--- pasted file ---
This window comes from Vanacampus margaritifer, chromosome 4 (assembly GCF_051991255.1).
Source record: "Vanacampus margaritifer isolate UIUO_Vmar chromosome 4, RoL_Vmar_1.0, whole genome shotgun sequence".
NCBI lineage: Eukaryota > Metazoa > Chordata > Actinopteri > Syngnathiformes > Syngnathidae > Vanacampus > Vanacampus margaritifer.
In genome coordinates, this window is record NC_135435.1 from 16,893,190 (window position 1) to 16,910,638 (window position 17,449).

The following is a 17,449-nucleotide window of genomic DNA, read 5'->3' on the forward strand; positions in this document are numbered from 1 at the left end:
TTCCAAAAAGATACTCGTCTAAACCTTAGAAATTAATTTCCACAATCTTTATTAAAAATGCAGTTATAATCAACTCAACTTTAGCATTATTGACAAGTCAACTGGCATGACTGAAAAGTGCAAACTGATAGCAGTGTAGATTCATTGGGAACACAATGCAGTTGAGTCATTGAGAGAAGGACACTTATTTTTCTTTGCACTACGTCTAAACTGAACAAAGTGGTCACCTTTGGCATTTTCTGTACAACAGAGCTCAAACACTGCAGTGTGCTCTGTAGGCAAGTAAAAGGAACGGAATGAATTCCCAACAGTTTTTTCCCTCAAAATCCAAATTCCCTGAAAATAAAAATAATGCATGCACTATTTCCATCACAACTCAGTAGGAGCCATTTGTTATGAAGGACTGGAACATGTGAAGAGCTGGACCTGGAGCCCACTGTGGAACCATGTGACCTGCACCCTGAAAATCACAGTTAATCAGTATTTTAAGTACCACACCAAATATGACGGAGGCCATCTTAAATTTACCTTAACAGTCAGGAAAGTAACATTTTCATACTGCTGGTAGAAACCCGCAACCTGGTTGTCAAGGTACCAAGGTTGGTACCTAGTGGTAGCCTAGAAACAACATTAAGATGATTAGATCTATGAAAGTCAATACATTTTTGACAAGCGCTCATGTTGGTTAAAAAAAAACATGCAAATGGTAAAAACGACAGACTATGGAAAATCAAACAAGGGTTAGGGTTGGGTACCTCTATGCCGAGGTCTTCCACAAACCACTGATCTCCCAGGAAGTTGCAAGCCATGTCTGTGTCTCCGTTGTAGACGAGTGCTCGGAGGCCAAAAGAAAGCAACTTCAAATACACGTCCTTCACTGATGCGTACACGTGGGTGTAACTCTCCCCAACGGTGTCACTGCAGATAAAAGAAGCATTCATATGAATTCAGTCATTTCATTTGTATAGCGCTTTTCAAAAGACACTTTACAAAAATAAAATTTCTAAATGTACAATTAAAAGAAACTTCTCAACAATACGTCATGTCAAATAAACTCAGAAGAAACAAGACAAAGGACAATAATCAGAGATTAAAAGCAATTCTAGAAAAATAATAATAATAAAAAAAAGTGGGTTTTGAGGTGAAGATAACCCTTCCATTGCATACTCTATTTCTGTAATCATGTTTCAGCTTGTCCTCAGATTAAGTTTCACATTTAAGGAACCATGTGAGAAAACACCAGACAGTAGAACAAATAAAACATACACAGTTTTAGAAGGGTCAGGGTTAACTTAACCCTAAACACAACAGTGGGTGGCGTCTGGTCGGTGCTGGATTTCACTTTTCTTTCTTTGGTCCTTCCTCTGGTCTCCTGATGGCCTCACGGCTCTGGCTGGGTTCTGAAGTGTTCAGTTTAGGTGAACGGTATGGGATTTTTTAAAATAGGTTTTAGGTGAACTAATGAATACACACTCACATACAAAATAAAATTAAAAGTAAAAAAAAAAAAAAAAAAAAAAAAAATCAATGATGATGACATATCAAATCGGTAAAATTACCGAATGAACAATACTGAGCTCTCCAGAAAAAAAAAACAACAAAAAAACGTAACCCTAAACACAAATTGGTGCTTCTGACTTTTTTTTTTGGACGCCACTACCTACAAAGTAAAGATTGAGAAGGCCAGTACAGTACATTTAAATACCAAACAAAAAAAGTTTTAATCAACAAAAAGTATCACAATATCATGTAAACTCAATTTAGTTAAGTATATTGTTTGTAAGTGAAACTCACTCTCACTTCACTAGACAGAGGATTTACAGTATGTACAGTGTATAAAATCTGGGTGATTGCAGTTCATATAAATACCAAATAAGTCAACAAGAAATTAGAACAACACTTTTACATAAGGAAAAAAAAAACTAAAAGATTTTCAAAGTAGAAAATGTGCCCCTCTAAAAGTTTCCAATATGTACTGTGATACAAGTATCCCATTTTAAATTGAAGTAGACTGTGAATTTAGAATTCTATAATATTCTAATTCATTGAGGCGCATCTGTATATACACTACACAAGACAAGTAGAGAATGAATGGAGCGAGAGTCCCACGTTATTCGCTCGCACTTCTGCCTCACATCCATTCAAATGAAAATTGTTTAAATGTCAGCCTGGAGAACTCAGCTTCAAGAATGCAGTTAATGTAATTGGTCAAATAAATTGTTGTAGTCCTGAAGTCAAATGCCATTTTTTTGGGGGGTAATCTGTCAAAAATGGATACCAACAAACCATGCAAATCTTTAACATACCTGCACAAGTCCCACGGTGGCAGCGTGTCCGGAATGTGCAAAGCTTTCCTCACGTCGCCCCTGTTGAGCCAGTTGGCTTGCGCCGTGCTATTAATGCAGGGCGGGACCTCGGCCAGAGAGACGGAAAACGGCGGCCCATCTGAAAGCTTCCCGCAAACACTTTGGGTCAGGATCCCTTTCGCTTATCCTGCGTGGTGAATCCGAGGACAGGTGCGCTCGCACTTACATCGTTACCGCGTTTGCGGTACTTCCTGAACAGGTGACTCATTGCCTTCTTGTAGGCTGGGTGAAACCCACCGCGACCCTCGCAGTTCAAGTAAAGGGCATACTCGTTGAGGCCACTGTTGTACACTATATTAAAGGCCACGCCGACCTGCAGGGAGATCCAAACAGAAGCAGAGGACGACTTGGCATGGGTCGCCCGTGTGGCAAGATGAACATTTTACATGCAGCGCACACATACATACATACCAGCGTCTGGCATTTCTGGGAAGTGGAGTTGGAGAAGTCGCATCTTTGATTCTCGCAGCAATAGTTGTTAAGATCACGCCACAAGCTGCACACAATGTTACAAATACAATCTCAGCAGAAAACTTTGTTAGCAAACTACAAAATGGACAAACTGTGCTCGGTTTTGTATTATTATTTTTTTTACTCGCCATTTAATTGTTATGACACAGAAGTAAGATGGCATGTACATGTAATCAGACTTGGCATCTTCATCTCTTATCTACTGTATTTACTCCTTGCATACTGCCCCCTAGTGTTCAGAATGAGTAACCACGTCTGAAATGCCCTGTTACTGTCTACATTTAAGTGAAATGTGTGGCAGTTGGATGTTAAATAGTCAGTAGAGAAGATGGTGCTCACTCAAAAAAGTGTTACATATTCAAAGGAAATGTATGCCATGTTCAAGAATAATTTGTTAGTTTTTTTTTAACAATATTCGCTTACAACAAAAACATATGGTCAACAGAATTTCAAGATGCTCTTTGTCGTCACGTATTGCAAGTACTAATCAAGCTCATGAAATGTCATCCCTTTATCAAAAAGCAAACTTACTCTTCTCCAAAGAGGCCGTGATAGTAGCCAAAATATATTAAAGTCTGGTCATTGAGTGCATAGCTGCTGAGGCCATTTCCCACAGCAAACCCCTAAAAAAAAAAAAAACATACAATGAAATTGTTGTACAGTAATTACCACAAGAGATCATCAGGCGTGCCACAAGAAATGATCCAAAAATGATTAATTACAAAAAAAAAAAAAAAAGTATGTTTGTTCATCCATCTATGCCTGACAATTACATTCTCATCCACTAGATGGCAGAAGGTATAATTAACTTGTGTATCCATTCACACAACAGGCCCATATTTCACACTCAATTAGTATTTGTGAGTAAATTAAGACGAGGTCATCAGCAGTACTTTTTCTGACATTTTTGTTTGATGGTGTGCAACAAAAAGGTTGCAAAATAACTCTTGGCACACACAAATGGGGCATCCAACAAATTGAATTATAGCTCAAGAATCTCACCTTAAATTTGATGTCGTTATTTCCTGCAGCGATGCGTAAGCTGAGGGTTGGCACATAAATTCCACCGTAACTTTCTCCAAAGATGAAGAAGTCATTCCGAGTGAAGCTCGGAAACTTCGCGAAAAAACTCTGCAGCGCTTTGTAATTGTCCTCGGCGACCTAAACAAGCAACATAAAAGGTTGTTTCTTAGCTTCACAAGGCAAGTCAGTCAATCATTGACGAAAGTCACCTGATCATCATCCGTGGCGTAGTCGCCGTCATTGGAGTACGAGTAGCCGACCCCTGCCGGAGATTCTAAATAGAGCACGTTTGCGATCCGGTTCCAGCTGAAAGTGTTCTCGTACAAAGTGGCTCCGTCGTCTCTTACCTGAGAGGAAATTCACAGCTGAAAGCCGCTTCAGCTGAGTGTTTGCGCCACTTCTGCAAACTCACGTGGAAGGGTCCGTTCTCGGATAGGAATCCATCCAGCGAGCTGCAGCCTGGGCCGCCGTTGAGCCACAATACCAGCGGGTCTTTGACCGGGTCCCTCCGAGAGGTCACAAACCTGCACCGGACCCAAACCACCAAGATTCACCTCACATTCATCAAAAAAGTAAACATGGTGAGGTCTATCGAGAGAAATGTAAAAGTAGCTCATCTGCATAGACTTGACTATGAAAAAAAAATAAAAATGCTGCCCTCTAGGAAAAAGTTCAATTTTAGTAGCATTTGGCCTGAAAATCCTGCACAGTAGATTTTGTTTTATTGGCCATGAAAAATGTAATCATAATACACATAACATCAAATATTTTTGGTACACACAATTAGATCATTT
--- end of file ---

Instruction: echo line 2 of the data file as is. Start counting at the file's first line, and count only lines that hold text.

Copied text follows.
Source record: "Vanacampus margaritifer isolate UIUO_Vmar chromosome 4, RoL_Vmar_1.0, whole genome shotgun sequence".